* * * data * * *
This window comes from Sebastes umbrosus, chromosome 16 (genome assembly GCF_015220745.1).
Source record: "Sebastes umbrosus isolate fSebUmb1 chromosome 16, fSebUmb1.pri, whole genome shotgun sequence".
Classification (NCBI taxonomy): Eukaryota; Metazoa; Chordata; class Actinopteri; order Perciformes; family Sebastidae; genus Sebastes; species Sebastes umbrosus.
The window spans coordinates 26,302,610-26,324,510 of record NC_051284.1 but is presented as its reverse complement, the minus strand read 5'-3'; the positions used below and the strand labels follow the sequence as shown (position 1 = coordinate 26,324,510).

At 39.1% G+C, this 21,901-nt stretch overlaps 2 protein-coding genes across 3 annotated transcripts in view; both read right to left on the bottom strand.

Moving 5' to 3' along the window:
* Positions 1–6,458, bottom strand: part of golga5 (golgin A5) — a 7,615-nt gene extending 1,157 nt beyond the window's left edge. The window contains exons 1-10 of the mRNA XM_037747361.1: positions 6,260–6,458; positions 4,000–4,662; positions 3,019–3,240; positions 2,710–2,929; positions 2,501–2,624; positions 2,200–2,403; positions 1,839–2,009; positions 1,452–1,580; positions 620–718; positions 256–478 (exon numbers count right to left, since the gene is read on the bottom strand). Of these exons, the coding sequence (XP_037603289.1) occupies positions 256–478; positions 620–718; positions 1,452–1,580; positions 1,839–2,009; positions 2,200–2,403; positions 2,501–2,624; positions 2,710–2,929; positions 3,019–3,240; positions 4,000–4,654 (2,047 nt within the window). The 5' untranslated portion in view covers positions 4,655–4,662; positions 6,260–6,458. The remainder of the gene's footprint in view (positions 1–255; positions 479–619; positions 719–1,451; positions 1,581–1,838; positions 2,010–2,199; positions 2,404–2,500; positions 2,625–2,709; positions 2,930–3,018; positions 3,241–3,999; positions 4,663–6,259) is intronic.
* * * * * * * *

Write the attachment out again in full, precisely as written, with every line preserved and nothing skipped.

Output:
This window comes from Sebastes umbrosus, chromosome 16 (genome assembly GCF_015220745.1).
Source record: "Sebastes umbrosus isolate fSebUmb1 chromosome 16, fSebUmb1.pri, whole genome shotgun sequence".
Classification (NCBI taxonomy): Eukaryota; Metazoa; Chordata; class Actinopteri; order Perciformes; family Sebastidae; genus Sebastes; species Sebastes umbrosus.
The window spans coordinates 26,302,610-26,324,510 of record NC_051284.1 but is presented as its reverse complement, the minus strand read 5'-3'; the positions used below and the strand labels follow the sequence as shown (position 1 = coordinate 26,324,510).

At 39.1% G+C, this 21,901-nt stretch overlaps 2 protein-coding genes across 3 annotated transcripts in view; both read right to left on the bottom strand.

Moving 5' to 3' along the window:
* Positions 1–6,458, bottom strand: part of golga5 (golgin A5) — a 7,615-nt gene extending 1,157 nt beyond the window's left edge. The window contains exons 1-10 of the mRNA XM_037747361.1: positions 6,260–6,458; positions 4,000–4,662; positions 3,019–3,240; positions 2,710–2,929; positions 2,501–2,624; positions 2,200–2,403; positions 1,839–2,009; positions 1,452–1,580; positions 620–718; positions 256–478 (exon numbers count right to left, since the gene is read on the bottom strand). Of these exons, the coding sequence (XP_037603289.1) occupies positions 256–478; positions 620–718; positions 1,452–1,580; positions 1,839–2,009; positions 2,200–2,403; positions 2,501–2,624; positions 2,710–2,929; positions 3,019–3,240; positions 4,000–4,654 (2,047 nt within the window). The 5' untranslated portion in view covers positions 4,655–4,662; positions 6,260–6,458. The remainder of the gene's footprint in view (positions 1–255; positions 479–619; positions 719–1,451; positions 1,581–1,838; positions 2,010–2,199; positions 2,404–2,500; positions 2,625–2,709; positions 2,930–3,018; positions 3,241–3,999; positions 4,663–6,259) is intronic.